China’s Korean problem

The range of possible events that could arise from the death of Kim Jong-Il runs from a degree of liberalising reform to nuclear war, which is to say that anything could happen, a prospect that would be slightly less terrifying if Western observers could do more than guess at the political machinations playing out around in Pyongyang. North Korea is legendary for its secretive isolation, often enforced at gunpoint; even the few tourists who venture there witness only a revolutionary pantomime of real life, in lieu of actual contact with any human being.  

Yet the decisions of the small cabal of warlords are almost matched for opacity by those of their main (and only) backer – China. The Communist Party’s stance on the various crises to plague the Koreas in the past few years has been confused at best. Hu Jintao begs constantly for more dialogue, more talks, more regional harmony and co-prosperity, and still refuses to even mention the notion that North Korea might be a threat to its neighbours. Despite burgeoning trade with the South, China grows defensive whenever the North launches an attack, kidnaps a Southern film director (I kid you not), or fires missiles off into the sea, retreating instead into bland calls for peace and dialogue, more hippy than authoritarian.

The attachment of China’s leaders to this bizarre, desolate scrap of land would seem to fly in the face of their avowedly pragmatic, ‘scientific’ foreign policy. The troughs of aid that the Chinese have poured into the place have bought little political influence, and have not even persuaded the North Korean army to stop shooting hapless Chinese farmers who stray too near the border. At a time when China’s rulers craves international respect and political influence, propping up a near-medieval backwater seems an odd choice.

The fact is that for all China’s mantric rambling about peaceful, harmonious development, the Communist party still promotes the belief that China is surrounded by racist-capitalist-imperialist-conspiracists led by the United States, waiting to carve the country up as soon as a weak point appears. Riots are blamed on the CIA, and foreign film and music condemned as ‘spiritual pollution’; phrases like “America’s strategy is clearly to mark out a line encircling China and make China suffer for crossing it” appear frequently in Chinese papers (that quote is from the Global Times, a paper that makes even the most jingoistic tabloids of the West seemed naive and oversensitive).

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It is easy to dismiss much of this as blustery propaganda, but the ‘America threat’ carries as much weight as does the ‘China threat’ on American talk shows. The Kim dynasty comes into the picture as a handy buffer state that ensures China need not share a border with an American ally. The idea of American troops attempting to conquer part of China via the Korea peninsular might seem outlandish, but the scars left by the Korean war (remembered, to be precise, as the “campaign to resist America and save Korea”, the ‘United Nations’ coalition that actually defended the South always placed in scare-quotes) run far deeper in the People’s Republic than in the States, where the war was largely eclipsed by Vietnam.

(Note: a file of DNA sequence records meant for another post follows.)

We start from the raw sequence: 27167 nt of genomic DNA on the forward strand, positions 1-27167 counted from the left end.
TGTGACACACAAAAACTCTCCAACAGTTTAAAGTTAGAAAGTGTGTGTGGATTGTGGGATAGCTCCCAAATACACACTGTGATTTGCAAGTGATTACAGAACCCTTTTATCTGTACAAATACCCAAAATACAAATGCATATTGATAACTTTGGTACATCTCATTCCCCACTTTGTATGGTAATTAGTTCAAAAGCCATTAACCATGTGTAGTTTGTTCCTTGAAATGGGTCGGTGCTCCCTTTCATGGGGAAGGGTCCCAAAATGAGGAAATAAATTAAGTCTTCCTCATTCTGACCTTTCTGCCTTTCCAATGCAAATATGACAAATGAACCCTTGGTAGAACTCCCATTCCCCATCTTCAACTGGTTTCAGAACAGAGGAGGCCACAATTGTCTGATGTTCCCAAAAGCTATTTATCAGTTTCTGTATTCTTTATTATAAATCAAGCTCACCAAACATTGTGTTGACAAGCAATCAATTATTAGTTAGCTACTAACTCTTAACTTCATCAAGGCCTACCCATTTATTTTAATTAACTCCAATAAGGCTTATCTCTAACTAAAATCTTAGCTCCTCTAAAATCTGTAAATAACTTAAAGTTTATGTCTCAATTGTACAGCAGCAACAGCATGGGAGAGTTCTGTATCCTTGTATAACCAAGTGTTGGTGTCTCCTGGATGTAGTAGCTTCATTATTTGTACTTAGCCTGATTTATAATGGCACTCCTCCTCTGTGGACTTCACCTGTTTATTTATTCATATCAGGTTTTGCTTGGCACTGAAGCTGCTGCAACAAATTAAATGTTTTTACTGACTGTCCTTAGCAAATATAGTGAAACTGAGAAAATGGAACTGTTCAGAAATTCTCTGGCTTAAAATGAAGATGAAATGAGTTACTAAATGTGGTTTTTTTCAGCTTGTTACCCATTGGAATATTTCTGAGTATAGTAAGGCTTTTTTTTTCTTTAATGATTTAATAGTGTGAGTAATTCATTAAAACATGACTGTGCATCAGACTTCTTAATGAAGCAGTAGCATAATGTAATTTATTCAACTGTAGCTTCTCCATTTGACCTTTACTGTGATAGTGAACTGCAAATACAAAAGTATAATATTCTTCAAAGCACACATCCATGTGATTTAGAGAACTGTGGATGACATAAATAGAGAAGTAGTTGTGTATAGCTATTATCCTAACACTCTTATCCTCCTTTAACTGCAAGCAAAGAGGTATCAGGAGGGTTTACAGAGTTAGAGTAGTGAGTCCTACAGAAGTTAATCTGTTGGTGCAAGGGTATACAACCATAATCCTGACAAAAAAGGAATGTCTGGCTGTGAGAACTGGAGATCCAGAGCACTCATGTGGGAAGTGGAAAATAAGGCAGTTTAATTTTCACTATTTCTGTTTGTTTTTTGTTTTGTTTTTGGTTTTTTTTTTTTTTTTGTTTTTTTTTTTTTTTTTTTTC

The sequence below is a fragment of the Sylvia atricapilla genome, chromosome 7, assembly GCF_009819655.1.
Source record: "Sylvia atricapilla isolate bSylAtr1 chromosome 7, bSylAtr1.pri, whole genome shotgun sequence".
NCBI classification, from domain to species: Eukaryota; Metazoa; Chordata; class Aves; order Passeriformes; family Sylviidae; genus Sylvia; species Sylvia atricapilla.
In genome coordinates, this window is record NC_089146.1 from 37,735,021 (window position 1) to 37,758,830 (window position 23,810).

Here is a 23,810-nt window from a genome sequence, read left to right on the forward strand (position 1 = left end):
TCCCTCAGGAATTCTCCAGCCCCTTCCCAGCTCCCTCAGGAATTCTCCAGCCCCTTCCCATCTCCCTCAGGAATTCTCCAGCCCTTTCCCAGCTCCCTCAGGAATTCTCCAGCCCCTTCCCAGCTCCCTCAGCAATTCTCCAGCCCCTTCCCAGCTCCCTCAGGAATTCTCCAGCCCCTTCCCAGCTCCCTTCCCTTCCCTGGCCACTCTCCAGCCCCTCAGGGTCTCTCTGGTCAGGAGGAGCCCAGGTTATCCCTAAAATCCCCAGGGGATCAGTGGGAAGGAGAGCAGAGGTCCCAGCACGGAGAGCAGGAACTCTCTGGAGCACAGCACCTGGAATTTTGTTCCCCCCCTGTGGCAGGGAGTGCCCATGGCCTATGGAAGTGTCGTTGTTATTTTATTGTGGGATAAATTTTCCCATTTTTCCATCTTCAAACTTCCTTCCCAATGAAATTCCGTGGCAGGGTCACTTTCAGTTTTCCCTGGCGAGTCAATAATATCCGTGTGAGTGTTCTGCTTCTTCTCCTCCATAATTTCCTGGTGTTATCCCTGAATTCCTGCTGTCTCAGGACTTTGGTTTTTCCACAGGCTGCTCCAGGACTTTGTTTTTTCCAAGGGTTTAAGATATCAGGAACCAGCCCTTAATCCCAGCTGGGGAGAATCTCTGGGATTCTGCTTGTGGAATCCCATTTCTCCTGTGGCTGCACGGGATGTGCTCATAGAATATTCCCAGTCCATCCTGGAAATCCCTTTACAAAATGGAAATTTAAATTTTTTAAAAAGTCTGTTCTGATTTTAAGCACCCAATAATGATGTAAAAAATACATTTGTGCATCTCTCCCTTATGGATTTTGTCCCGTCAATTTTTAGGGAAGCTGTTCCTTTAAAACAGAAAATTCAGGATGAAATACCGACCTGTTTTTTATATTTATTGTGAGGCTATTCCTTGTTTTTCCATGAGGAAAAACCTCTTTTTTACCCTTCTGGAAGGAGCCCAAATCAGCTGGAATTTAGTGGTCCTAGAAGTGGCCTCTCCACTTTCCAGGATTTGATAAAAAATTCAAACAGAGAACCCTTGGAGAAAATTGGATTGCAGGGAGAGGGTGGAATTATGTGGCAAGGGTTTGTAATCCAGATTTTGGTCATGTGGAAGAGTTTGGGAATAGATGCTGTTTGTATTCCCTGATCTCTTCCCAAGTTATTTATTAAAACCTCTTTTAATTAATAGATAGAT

Sadly for the North Koreans, the American right is doing all it can to confirm the Party’s paranoid conspiracy theories; John Huntsman’s claim that an angry, internet-savvy generation of dissidents is rising up to “take China down” is only the most recent quote to be seized upon as evidence of American imperialism by, ironically enough, Chinese internet users. Were the US give Chinese fears even a modicum of attention, with, perhaps, an offer to remove American troops from South Korea if North Korea could be pacified, deadlock might be broken. At the very least, it would be better than simply pretending that such concerns, however unfounded, do not exist.  

Even if China accepted that US policy is not solely directed at bringing it 2500 year old cultural heritage crashing down, there is no grand bargain that could be struck to free Korea, not least because promoting unification, and consequent democratisation, would be politically impossible for an authoritarian government. At best, a clearer understanding of what America and China want from the peninsula, and less cynical paranoia from the Chinese, would help avoid another Korean War in the far from unlikely event that the North dissolves into chaos.  

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Sino-American relations will centre on Korea for the next months, perhaps for years if events take a particularly unfortunate turn, but Chinese obstructionism should not be viewed as inevitable or without cause. China does not need the Kims, and indeed that continued support for their barbaric little fiefdom is the principal reason that China’s international ambitions are viewed with suspicion in the first place. North Korea will without doubt be less stable even after Kim Jong-Un’s coronation, but the first potential crisis to emerge in decades, in which both China and the US have a stake, will create a real opportunity for trust to be built. It is worth approaching positively, even if the alternative may be deadly chaos.